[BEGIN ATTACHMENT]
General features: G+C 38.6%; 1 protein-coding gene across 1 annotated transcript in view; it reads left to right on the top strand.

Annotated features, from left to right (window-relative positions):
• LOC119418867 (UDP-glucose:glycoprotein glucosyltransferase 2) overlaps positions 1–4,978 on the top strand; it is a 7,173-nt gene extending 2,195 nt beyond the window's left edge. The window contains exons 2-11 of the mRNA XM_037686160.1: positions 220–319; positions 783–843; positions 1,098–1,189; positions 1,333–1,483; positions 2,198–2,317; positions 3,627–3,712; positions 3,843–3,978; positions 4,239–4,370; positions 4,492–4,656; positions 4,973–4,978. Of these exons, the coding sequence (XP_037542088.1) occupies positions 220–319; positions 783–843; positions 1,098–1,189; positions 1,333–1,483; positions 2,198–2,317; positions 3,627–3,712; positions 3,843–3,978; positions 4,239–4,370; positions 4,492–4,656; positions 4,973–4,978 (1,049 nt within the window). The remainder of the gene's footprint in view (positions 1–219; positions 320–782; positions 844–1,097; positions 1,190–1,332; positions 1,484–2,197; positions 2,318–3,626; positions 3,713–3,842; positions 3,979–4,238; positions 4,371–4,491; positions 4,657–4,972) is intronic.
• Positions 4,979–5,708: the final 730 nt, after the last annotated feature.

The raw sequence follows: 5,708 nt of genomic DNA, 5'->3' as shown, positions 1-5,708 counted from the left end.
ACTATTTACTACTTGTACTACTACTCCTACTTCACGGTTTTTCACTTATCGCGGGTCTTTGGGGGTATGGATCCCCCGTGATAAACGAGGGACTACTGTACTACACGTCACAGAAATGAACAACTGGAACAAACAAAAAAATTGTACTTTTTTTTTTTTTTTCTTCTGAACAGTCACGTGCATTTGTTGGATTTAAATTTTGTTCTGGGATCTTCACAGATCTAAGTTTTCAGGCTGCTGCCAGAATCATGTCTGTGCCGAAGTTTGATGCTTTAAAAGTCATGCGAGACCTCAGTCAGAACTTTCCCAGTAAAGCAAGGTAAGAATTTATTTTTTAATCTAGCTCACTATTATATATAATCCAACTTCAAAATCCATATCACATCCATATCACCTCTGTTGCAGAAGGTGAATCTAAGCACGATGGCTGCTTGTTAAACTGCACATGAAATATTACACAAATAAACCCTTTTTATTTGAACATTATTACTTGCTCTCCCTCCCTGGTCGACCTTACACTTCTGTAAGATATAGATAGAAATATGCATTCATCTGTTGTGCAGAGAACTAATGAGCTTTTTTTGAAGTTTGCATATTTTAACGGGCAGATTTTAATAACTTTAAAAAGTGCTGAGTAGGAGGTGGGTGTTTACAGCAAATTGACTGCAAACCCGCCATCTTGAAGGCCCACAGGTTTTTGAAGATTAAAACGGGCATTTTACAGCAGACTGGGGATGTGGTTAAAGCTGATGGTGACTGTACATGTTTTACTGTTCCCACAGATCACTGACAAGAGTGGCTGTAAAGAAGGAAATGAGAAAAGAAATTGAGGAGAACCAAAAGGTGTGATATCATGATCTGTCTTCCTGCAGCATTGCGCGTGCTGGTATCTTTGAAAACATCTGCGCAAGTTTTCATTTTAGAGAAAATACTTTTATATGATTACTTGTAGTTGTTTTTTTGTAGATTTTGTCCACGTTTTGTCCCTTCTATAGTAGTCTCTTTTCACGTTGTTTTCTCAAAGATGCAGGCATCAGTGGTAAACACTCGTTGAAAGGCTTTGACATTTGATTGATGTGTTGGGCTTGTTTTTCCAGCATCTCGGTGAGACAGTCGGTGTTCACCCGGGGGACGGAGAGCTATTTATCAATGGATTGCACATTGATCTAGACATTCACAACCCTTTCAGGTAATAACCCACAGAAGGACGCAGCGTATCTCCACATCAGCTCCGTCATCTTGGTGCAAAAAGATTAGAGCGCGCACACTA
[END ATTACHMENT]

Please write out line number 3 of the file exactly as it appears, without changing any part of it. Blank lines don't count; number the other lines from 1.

• LOC119418867 (UDP-glucose:glycoprotein glucosyltransferase 2) overlaps positions 1–4,978 on the top strand; it is a 7,173-nt gene extending 2,195 nt beyond the window's left edge. The window contains exons 2-11 of the mRNA XM_037686160.1: positions 220–319; positions 783–843; positions 1,098–1,189; positions 1,333–1,483; positions 2,198–2,317; positions 3,627–3,712; positions 3,843–3,978; positions 4,239–4,370; positions 4,492–4,656; positions 4,973–4,978. Of these exons, the coding sequence (XP_037542088.1) occupies positions 220–319; positions 783–843; positions 1,098–1,189; positions 1,333–1,483; positions 2,198–2,317; positions 3,627–3,712; positions 3,843–3,978; positions 4,239–4,370; positions 4,492–4,656; positions 4,973–4,978 (1,049 nt within the window). The remainder of the gene's footprint in view (positions 1–219; positions 320–782; positions 844–1,097; positions 1,190–1,332; positions 1,484–2,197; positions 2,318–3,626; positions 3,713–3,842; positions 3,979–4,238; positions 4,371–4,491; positions 4,657–4,972) is intronic.